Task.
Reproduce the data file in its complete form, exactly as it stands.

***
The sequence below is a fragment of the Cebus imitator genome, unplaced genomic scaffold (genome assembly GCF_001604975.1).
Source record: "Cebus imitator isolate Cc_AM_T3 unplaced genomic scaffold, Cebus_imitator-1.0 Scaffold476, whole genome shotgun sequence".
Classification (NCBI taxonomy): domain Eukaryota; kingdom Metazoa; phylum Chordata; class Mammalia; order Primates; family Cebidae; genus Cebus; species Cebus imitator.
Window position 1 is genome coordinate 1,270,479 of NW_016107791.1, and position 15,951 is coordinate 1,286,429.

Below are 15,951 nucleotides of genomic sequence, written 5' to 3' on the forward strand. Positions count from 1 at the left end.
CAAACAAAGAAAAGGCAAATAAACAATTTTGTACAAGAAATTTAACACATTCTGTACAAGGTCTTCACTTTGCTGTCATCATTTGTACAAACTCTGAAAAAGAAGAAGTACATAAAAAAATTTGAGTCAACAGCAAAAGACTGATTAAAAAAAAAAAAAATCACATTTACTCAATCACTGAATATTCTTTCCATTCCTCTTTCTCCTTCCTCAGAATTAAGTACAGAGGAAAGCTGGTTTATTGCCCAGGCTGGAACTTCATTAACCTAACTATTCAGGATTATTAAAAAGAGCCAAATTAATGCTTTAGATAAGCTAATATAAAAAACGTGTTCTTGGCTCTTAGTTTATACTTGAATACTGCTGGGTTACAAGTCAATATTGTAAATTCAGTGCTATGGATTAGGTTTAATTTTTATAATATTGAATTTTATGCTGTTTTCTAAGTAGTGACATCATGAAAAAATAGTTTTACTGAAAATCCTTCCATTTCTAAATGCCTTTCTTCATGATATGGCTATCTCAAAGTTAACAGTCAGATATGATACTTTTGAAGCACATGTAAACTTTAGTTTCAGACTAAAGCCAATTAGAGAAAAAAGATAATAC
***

The sequence below is a fragment of the Cebus imitator genome, unplaced genomic scaffold (genome assembly GCF_001604975.1).
Source record: "Cebus imitator isolate Cc_AM_T3 unplaced genomic scaffold, Cebus_imitator-1.0 Scaffold476, whole genome shotgun sequence".
Classification (NCBI taxonomy): domain Eukaryota; kingdom Metazoa; phylum Chordata; class Mammalia; order Primates; family Cebidae; genus Cebus; species Cebus imitator.
Window position 1 is genome coordinate 1,270,479 of NW_016107791.1, and position 15,951 is coordinate 1,286,429.

Below are 15,951 nucleotides of genomic sequence, written 5' to 3' on the forward strand. Positions count from 1 at the left end.
CAAACAAAGAAAAGGCAAATAAACAATTTTGTACAAGAAATTTAACACATTCTGTACAAGGTCTTCACTTTGCTGTCATCATTTGTACAAACTCTGAAAAAGAAGAAGTACATAAAAAAATTTGAGTCAACAGCAAAAGACTGATTAAAAAAAAAAAAAATCACATTTACTCAATCACTGAATATTCTTTCCATTCCTCTTTCTCCTTCCTCAGAATTAAGTACAGAGGAAAGCTGGTTTATTGCCCAGGCTGGAACTTCATTAACCTAACTATTCAGGATTATTAAAAAGAGCCAAATTAATGCTTTAGATAAGCTAATATAAAAAACGTGTTCTTGGCTCTTAGTTTATACTTGAATACTGCTGGGTTACAAGTCAATATTGTAAATTCAGTGCTATGGATTAGGTTTAATTTTTATAATATTGAATTTTATGCTGTTTTCTAAGTAGTGACATCATGAAAAAATAGTTTTACTGAAAATCCTTCCATTTCTAAATGCCTTTCTTCATGATATGGCTATCTCAAAGTTAACAGTCAGATATGATACTTTTGAAGCACATGTAAACTTTAGTTTCAGACTAAAGCCAATTAGAGAAAAAAGATAATAC